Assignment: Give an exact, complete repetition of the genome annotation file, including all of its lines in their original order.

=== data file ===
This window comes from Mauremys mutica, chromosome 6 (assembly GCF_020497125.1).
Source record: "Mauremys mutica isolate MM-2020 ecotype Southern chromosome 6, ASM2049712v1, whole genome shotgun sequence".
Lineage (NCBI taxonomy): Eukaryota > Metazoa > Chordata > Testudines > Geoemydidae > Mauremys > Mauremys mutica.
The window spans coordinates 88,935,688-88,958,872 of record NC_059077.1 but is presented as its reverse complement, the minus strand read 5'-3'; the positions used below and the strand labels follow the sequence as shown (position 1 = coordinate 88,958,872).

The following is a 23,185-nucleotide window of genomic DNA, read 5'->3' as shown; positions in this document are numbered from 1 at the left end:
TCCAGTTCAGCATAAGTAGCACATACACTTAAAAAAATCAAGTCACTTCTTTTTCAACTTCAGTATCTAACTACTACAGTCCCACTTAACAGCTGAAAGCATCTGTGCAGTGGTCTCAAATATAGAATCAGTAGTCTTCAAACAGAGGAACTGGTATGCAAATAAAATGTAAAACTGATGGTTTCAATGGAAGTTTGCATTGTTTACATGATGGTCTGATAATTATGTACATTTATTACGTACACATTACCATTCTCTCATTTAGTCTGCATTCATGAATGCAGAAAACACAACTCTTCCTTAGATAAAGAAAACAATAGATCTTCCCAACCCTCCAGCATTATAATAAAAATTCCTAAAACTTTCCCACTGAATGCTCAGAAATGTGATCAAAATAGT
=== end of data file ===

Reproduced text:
This window comes from Mauremys mutica, chromosome 6 (assembly GCF_020497125.1).
Source record: "Mauremys mutica isolate MM-2020 ecotype Southern chromosome 6, ASM2049712v1, whole genome shotgun sequence".
Lineage (NCBI taxonomy): Eukaryota > Metazoa > Chordata > Testudines > Geoemydidae > Mauremys > Mauremys mutica.
The window spans coordinates 88,935,688-88,958,872 of record NC_059077.1 but is presented as its reverse complement, the minus strand read 5'-3'; the positions used below and the strand labels follow the sequence as shown (position 1 = coordinate 88,958,872).

The following is a 23,185-nucleotide window of genomic DNA, read 5'->3' as shown; positions in this document are numbered from 1 at the left end:
TCCAGTTCAGCATAAGTAGCACATACACTTAAAAAAATCAAGTCACTTCTTTTTCAACTTCAGTATCTAACTACTACAGTCCCACTTAACAGCTGAAAGCATCTGTGCAGTGGTCTCAAATATAGAATCAGTAGTCTTCAAACAGAGGAACTGGTATGCAAATAAAATGTAAAACTGATGGTTTCAATGGAAGTTTGCATTGTTTACATGATGGTCTGATAATTATGTACATTTATTACGTACACATTACCATTCTCTCATTTAGTCTGCATTCATGAATGCAGAAAACACAACTCTTCCTTAGATAAAGAAAACAATAGATCTTCCCAACCCTCCAGCATTATAATAAAAATTCCTAAAACTTTCCCACTGAATGCTCAGAAATGTGATCAAAATAGT